Also

One of the fourth-floor Luxury Double One of the fourth-floor Luxury Double rooms is suitable for wheelchair-users (and accessible by lift). The hotel has thoughtfully installed smoke alarms adapted for guests who are visually impaired or hard of hearing.

Children

Little Smiths can come too. If you need to borrow baby kit – a travel or foldaway cot, baby bedlinen, a changing mat, highchair or baby bath – just ask. Cots (free) can be added to all rooms.

Food and Drink

Photos Batty Langley's food and drink

Top Table

Your bed (how utterly lovely). Breakfast can also be taken in one of the cosy lounges, if you don’t want crumbs on pillows…

Dress Code

Georgian gentleman/gentlewoman.

Hotel restaurant

Batty doesn’t have a restaurant, but you won’t go hungry here. Enjoy a princely breakfast in bed – or downstairs – and order treats to your room around the clock. Room-service comestibles riff on Batty’s best-of-British theme: open ciabattas stuffed with Somerset cheddar and apple-and-walnut chutney, or oak-smoked salmon, lumpfish caviar and crème fraîche, for example. If you’re after something more substantial, mains include smoked salmon with bread and butter, crab tortellini, risotto with porcini mushrooms and sage butter, or beef Bourguignon with potatoes and green beans.

Hotel bar

In keeping with Batty’s home-from-home feel, there’s an honesty bar in the lounge. Help yourself to a choice of top-notch wines, spirits and beers, then jot down your tipple/s of choice on the ledger. There’s even a handy cocktail-recipe book to get you started – try a DIY East London Spritz: a muddle of vodka, cherry liqueur and Fever Tree tonic, topped with a sprig of fresh mint.

Last orders

Order breakfast whenever you like. Stay refreshed around the clock, with help from the hotel’s well-stocked honesty bar.

Room service

Hefty sandwiches and delicious British mains – supplied by artisan British producers, natch – can be ordered to your room, 24/7.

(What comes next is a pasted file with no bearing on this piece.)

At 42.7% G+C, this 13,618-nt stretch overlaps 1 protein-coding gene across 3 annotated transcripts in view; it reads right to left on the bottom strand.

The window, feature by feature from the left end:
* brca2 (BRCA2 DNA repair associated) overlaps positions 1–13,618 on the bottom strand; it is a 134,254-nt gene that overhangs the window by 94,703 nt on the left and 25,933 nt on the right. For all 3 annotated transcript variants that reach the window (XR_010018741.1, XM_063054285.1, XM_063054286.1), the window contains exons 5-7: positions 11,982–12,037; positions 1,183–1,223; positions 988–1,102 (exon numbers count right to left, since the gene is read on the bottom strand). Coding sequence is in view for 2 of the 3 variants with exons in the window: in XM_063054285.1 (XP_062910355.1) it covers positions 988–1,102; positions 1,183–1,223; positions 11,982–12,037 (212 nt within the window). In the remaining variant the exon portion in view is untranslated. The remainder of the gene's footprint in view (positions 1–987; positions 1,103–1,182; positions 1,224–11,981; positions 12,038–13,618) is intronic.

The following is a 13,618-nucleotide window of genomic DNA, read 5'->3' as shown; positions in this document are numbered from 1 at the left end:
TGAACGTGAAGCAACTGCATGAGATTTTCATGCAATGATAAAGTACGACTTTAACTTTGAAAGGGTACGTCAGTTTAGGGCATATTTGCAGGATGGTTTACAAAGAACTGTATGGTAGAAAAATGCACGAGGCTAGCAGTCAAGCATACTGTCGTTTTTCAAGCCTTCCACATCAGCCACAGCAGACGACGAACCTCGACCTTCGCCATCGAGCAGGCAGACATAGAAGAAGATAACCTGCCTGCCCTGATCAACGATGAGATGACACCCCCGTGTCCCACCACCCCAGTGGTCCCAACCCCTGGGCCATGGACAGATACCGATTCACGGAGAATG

Location

Photos Batty Langley's location
Address
Batty Langley's
12 Folgate Street
E1 6BX
London
United Kingdom

Planes

Heathrow – Europe’s busiest airport – is 22 kilometres away, an hour’s drive (www.heathrow.com). Hotel transfers in a black cab can be arranged (£75 each way); alternatively, hop in a taxi or Uber from the airport.

Trains

From Heathrow, you can catch the Heathrow Express to Paddington (a speedy 15-minute journey), then take a taxi or the Tube to Liverpool Street Station, which is on the Central, Metropolitan, Hammersmith & City and Circle lines (www.tfl.gov.uk).

Automobiles

There’s a public car park a few minutes’ walk away (broadgate.co.uk/around/carpark).

Worth getting out of bed for

Pick up vintage threads from the retro treasure troves that line Brick Lane and wander around Boxpark: a pop-up retail park by Shoreditch High Street with an ace selection of tip-top boutiques. Catch a film, show or exhibition at Rich Mix or the Barbican; potter around the Geffrye Museum in Hoxton; step back in time at Dennis Severs’ House, right next to Batty Langley’s. On Sunday mornings, watch London bloom at the Columbia Road Flower Market and pause in the shops, cafés and pubs that blossom in abundance by the market. Browse the stalls inside Spitalfields Market; dip into the covered street-food market on Brick Lane if you’re getting peckish. Mrs Smiths can get ghetto-fabulous nails at Imarni Nails, within Boxpark; Mr Smiths seeking an old-school cut or shave should drop by Jack the Clipper. Admire Georgian architecture by taking a perambulation around the hotel’s ’hood, starting in Fournier Street and heading north-east along Wilkes Street, Hanbury Street, and Folgate Street to Elder Street. Look out for the original wooden doors, elegant sash windows, detailed brickwork and lofts. Eyeball Christ Church, built by Nicholas Hawksmoor in 1729, and his elegant Rectory next door. Don’t miss Artillery Lane, where you will find one of the most beautifully preserved Georgian shopfronts in London, now the Raven Row Gallery.